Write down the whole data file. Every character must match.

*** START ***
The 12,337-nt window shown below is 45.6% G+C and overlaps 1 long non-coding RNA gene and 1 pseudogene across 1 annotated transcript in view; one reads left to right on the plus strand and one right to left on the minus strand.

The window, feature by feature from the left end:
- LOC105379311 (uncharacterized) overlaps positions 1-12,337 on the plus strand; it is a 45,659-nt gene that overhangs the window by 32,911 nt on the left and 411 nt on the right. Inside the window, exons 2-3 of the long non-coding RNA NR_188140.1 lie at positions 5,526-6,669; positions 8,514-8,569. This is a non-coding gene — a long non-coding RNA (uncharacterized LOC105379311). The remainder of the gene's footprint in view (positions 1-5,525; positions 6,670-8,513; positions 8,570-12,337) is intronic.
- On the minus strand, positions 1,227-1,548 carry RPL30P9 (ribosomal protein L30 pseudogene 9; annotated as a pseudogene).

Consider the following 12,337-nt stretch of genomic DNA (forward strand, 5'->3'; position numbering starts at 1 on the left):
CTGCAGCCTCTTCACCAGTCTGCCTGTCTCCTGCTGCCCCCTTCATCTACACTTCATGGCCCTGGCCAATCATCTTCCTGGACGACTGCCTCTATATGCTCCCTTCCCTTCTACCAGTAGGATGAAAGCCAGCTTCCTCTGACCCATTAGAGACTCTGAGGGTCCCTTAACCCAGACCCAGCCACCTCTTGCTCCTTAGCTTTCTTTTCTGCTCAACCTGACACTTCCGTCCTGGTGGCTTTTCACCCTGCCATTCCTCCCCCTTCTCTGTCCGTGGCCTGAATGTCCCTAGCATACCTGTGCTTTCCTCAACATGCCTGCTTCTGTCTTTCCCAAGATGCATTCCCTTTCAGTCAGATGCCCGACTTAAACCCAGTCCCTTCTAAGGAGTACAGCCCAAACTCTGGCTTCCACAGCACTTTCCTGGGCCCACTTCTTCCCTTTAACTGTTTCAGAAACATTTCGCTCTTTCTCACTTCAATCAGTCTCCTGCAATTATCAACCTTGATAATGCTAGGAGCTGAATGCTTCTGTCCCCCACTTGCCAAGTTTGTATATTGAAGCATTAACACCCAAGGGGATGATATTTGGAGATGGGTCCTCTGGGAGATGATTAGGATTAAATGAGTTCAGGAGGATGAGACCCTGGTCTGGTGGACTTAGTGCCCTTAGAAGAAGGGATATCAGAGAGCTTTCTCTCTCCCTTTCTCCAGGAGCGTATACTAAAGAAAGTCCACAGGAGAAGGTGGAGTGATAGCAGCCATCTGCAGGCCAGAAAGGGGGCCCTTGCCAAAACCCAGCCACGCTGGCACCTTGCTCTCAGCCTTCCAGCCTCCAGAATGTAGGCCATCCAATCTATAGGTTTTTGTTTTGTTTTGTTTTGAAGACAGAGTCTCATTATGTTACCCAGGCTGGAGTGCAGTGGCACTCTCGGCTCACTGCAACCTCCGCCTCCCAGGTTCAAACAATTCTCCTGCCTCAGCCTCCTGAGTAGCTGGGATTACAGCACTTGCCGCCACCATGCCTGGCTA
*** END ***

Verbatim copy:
The 12,337-nt window shown below is 45.6% G+C and overlaps 1 long non-coding RNA gene and 1 pseudogene across 1 annotated transcript in view; one reads left to right on the plus strand and one right to left on the minus strand.

The window, feature by feature from the left end:
- LOC105379311 (uncharacterized) overlaps positions 1-12,337 on the plus strand; it is a 45,659-nt gene that overhangs the window by 32,911 nt on the left and 411 nt on the right. Inside the window, exons 2-3 of the long non-coding RNA NR_188140.1 lie at positions 5,526-6,669; positions 8,514-8,569. This is a non-coding gene — a long non-coding RNA (uncharacterized LOC105379311). The remainder of the gene's footprint in view (positions 1-5,525; positions 6,670-8,513; positions 8,570-12,337) is intronic.
- On the minus strand, positions 1,227-1,548 carry RPL30P9 (ribosomal protein L30 pseudogene 9; annotated as a pseudogene).

Consider the following 12,337-nt stretch of genomic DNA (forward strand, 5'->3'; position numbering starts at 1 on the left):
CTGCAGCCTCTTCACCAGTCTGCCTGTCTCCTGCTGCCCCCTTCATCTACACTTCATGGCCCTGGCCAATCATCTTCCTGGACGACTGCCTCTATATGCTCCCTTCCCTTCTACCAGTAGGATGAAAGCCAGCTTCCTCTGACCCATTAGAGACTCTGAGGGTCCCTTAACCCAGACCCAGCCACCTCTTGCTCCTTAGCTTTCTTTTCTGCTCAACCTGACACTTCCGTCCTGGTGGCTTTTCACCCTGCCATTCCTCCCCCTTCTCTGTCCGTGGCCTGAATGTCCCTAGCATACCTGTGCTTTCCTCAACATGCCTGCTTCTGTCTTTCCCAAGATGCATTCCCTTTCAGTCAGATGCCCGACTTAAACCCAGTCCCTTCTAAGGAGTACAGCCCAAACTCTGGCTTCCACAGCACTTTCCTGGGCCCACTTCTTCCCTTTAACTGTTTCAGAAACATTTCGCTCTTTCTCACTTCAATCAGTCTCCTGCAATTATCAACCTTGATAATGCTAGGAGCTGAATGCTTCTGTCCCCCACTTGCCAAGTTTGTATATTGAAGCATTAACACCCAAGGGGATGATATTTGGAGATGGGTCCTCTGGGAGATGATTAGGATTAAATGAGTTCAGGAGGATGAGACCCTGGTCTGGTGGACTTAGTGCCCTTAGAAGAAGGGATATCAGAGAGCTTTCTCTCTCCCTTTCTCCAGGAGCGTATACTAAAGAAAGTCCACAGGAGAAGGTGGAGTGATAGCAGCCATCTGCAGGCCAGAAAGGGGGCCCTTGCCAAAACCCAGCCACGCTGGCACCTTGCTCTCAGCCTTCCAGCCTCCAGAATGTAGGCCATCCAATCTATAGGTTTTTGTTTTGTTTTGTTTTGAAGACAGAGTCTCATTATGTTACCCAGGCTGGAGTGCAGTGGCACTCTCGGCTCACTGCAACCTCCGCCTCCCAGGTTCAAACAATTCTCCTGCCTCAGCCTCCTGAGTAGCTGGGATTACAGCACTTGCCGCCACCATGCCTGGCTA